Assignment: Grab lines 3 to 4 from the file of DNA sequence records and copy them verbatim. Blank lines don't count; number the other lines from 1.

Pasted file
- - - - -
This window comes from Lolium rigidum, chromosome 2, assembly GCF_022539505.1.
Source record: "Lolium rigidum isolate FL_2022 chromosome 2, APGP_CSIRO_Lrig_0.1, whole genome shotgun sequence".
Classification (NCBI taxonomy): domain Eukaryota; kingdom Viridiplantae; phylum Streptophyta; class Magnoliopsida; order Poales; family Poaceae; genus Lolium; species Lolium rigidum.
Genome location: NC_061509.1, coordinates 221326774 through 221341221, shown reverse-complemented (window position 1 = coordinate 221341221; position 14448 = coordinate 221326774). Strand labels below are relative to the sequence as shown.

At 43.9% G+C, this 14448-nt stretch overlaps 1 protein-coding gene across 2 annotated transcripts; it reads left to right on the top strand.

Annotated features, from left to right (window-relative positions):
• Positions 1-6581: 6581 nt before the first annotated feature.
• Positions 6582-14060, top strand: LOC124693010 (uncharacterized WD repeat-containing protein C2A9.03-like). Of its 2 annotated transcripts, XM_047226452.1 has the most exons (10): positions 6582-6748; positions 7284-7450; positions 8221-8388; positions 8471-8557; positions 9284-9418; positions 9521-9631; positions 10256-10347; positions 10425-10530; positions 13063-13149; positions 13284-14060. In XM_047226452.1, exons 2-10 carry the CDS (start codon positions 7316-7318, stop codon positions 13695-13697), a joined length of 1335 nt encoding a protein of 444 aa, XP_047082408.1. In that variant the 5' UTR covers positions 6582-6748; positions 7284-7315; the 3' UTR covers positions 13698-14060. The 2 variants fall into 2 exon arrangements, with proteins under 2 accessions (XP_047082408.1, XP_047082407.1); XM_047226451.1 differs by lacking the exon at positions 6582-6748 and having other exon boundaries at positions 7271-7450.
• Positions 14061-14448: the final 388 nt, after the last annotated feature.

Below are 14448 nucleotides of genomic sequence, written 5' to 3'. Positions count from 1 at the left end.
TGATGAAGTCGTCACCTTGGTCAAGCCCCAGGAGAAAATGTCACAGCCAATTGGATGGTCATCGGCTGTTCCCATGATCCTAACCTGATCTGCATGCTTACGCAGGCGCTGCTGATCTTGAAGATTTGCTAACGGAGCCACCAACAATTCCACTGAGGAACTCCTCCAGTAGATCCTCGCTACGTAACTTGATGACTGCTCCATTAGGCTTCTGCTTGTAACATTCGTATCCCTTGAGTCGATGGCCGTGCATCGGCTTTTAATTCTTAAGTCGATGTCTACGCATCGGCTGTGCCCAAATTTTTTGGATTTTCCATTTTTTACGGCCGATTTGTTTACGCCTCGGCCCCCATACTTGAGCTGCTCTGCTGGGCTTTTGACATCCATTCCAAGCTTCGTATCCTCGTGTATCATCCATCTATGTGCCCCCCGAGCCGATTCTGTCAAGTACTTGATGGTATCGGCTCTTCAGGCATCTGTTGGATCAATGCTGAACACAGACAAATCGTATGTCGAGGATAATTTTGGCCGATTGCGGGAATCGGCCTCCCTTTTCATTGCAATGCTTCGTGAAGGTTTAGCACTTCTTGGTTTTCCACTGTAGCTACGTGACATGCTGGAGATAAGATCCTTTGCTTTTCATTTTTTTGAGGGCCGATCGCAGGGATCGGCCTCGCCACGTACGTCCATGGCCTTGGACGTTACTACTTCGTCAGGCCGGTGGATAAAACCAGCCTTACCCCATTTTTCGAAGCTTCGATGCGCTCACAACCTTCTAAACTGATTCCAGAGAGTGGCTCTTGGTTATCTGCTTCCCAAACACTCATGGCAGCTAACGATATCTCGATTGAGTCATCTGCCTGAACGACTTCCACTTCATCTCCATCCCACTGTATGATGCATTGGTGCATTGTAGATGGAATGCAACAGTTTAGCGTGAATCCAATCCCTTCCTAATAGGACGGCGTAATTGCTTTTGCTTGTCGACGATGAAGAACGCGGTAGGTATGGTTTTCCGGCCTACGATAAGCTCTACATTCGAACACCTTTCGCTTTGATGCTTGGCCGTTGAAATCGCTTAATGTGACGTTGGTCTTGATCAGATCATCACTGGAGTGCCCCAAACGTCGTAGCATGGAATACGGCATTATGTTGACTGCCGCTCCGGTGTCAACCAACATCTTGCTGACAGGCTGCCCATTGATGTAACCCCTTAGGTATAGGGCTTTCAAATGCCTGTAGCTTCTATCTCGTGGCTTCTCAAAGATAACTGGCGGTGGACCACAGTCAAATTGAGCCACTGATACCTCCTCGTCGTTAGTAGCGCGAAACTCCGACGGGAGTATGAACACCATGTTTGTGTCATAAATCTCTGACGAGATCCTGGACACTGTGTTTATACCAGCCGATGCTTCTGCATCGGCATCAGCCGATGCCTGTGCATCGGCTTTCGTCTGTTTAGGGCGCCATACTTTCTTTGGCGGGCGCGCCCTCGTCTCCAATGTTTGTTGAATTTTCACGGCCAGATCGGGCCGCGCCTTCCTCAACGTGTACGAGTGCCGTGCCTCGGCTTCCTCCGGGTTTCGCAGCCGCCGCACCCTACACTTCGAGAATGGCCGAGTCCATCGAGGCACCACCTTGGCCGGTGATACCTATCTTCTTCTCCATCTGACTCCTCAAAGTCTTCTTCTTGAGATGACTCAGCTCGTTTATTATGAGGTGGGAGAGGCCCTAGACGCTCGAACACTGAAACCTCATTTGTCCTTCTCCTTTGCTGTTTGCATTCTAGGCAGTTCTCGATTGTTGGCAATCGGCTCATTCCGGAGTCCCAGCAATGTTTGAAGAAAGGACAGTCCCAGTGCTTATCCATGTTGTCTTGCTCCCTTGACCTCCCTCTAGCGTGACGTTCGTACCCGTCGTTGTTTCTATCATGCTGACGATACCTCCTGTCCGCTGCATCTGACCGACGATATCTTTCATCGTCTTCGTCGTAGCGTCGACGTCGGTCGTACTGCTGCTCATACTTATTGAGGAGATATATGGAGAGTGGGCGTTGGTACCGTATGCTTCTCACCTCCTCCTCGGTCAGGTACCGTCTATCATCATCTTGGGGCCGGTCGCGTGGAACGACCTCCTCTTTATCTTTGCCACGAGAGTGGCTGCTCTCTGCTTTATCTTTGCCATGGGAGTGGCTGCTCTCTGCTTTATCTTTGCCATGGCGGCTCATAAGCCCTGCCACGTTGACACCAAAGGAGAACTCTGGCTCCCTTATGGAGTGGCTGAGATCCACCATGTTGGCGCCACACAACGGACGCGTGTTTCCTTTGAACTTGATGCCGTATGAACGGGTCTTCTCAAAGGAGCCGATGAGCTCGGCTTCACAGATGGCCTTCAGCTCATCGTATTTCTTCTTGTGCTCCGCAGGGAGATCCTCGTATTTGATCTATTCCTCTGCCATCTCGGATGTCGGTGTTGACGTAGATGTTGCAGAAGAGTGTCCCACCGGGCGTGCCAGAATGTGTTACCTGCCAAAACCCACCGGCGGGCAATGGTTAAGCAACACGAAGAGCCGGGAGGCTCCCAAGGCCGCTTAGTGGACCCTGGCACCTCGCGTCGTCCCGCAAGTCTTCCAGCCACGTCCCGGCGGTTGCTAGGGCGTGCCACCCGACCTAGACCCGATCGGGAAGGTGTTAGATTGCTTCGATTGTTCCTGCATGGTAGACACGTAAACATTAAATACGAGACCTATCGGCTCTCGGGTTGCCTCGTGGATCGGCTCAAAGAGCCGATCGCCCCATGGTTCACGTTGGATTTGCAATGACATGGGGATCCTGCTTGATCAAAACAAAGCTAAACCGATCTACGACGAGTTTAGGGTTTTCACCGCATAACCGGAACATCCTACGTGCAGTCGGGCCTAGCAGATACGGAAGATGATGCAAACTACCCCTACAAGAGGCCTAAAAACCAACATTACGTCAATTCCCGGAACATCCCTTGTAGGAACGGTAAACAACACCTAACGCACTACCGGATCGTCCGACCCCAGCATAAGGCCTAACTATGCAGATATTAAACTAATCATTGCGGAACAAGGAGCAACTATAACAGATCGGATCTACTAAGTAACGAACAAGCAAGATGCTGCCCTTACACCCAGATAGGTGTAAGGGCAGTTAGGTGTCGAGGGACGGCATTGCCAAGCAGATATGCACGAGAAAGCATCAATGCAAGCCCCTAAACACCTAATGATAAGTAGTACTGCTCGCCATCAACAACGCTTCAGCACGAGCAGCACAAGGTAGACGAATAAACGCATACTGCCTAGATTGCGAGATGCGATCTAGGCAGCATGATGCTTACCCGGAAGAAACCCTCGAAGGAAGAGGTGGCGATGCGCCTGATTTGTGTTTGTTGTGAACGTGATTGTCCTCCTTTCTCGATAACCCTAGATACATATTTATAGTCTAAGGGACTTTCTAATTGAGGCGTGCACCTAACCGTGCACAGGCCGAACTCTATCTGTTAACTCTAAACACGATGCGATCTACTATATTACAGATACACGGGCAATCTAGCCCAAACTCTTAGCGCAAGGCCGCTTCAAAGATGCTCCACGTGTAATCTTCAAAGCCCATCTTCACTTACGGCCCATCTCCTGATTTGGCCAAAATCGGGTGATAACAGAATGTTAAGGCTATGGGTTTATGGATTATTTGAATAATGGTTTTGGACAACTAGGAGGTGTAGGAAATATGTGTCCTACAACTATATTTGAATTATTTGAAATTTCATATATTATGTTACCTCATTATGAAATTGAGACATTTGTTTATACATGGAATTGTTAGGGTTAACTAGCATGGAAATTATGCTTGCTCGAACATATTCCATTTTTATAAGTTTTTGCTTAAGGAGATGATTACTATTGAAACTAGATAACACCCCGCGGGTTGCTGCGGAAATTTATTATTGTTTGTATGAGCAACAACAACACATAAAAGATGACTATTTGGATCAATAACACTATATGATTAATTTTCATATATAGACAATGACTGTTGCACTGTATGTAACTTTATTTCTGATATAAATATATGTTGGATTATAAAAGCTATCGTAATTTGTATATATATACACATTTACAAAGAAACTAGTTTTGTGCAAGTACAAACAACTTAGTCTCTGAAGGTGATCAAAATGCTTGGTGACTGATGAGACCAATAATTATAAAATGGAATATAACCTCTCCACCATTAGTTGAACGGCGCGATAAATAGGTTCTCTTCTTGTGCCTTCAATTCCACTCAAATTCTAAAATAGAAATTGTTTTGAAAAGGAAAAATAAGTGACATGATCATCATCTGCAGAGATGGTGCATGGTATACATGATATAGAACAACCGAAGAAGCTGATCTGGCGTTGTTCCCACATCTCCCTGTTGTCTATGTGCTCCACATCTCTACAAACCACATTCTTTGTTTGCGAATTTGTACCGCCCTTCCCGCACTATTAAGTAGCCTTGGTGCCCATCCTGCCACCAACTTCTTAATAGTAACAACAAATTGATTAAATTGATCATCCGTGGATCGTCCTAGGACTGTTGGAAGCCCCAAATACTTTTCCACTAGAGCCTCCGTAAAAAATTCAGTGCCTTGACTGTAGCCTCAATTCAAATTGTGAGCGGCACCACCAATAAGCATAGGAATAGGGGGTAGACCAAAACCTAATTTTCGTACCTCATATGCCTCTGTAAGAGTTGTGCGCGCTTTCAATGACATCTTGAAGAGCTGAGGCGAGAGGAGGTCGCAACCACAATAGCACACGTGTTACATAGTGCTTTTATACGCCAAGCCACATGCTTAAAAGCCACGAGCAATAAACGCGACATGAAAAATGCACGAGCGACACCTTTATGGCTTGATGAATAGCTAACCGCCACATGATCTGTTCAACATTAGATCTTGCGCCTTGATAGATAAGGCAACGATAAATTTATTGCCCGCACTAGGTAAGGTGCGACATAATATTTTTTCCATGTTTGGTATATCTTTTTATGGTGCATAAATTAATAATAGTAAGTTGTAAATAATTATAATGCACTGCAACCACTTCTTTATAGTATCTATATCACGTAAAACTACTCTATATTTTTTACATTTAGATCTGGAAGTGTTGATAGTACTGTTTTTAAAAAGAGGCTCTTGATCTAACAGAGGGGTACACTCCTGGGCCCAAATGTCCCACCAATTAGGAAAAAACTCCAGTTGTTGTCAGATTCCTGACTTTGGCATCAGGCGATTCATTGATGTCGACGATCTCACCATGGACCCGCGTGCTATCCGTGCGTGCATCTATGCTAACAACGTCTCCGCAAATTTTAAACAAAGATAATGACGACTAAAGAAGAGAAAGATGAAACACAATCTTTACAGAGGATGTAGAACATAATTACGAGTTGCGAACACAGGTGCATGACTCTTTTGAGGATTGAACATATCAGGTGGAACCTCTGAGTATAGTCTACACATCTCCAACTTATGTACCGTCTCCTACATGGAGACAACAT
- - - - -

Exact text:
Classification (NCBI taxonomy): domain Eukaryota; kingdom Viridiplantae; phylum Streptophyta; class Magnoliopsida; order Poales; family Poaceae; genus Lolium; species Lolium rigidum.
Genome location: NC_061509.1, coordinates 221326774 through 221341221, shown reverse-complemented (window position 1 = coordinate 221341221; position 14448 = coordinate 221326774). Strand labels below are relative to the sequence as shown.